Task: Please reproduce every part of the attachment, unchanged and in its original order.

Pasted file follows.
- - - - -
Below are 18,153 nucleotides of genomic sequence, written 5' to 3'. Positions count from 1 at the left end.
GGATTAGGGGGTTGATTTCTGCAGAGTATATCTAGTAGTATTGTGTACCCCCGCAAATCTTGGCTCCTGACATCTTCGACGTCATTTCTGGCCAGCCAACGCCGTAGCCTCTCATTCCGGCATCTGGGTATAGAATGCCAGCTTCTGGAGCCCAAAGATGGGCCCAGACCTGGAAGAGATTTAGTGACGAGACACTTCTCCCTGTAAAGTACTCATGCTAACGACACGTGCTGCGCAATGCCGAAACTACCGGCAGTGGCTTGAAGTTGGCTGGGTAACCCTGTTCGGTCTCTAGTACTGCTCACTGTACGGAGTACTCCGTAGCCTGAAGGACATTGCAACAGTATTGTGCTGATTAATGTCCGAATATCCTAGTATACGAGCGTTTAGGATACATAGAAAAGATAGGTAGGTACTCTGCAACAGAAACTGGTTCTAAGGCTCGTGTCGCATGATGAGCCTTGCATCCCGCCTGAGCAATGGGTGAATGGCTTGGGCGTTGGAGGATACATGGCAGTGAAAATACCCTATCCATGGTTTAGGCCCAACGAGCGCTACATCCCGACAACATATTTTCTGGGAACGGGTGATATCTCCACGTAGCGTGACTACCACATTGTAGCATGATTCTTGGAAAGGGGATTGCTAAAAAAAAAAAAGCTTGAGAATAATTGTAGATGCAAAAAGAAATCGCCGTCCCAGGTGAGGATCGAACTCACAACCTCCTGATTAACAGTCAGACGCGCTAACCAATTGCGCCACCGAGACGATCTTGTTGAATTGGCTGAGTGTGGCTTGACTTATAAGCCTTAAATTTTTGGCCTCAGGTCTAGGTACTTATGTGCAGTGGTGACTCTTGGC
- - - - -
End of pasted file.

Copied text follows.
Below are 18,153 nucleotides of genomic sequence, written 5' to 3'. Positions count from 1 at the left end.
GGATTAGGGGGTTGATTTCTGCAGAGTATATCTAGTAGTATTGTGTACCCCCGCAAATCTTGGCTCCTGACATCTTCGACGTCATTTCTGGCCAGCCAACGCCGTAGCCTCTCATTCCGGCATCTGGGTATAGAATGCCAGCTTCTGGAGCCCAAAGATGGGCCCAGACCTGGAAGAGATTTAGTGACGAGACACTTCTCCCTGTAAAGTACTCATGCTAACGACACGTGCTGCGCAATGCCGAAACTACCGGCAGTGGCTTGAAGTTGGCTGGGTAACCCTGTTCGGTCTCTAGTACTGCTCACTGTACGGAGTACTCCGTAGCCTGAAGGACATTGCAACAGTATTGTGCTGATTAATGTCCGAATATCCTAGTATACGAGCGTTTAGGATACATAGAAAAGATAGGTAGGTACTCTGCAACAGAAACTGGTTCTAAGGCTCGTGTCGCATGATGAGCCTTGCATCCCGCCTGAGCAATGGGTGAATGGCTTGGGCGTTGGAGGATACATGGCAGTGAAAATACCCTATCCATGGTTTAGGCCCAACGAGCGCTACATCCCGACAACATATTTTCTGGGAACGGGTGATATCTCCACGTAGCGTGACTACCACATTGTAGCATGATTCTTGGAAAGGGGATTGCTAAAAAAAAAAAAGCTTGAGAATAATTGTAGATGCAAAAAGAAATCGCCGTCCCAGGTGAGGATCGAACTCACAACCTCCTGATTAACAGTCAGACGCGCTAACCAATTGCGCCACCGAGACGATCTTGTTGAATTGGCTGAGTGTGGCTTGACTTATAAGCCTTAAATTTTTGGCCTCAGGTCTAGGTACTTATGTGCAGTGGTGACTCTTGGC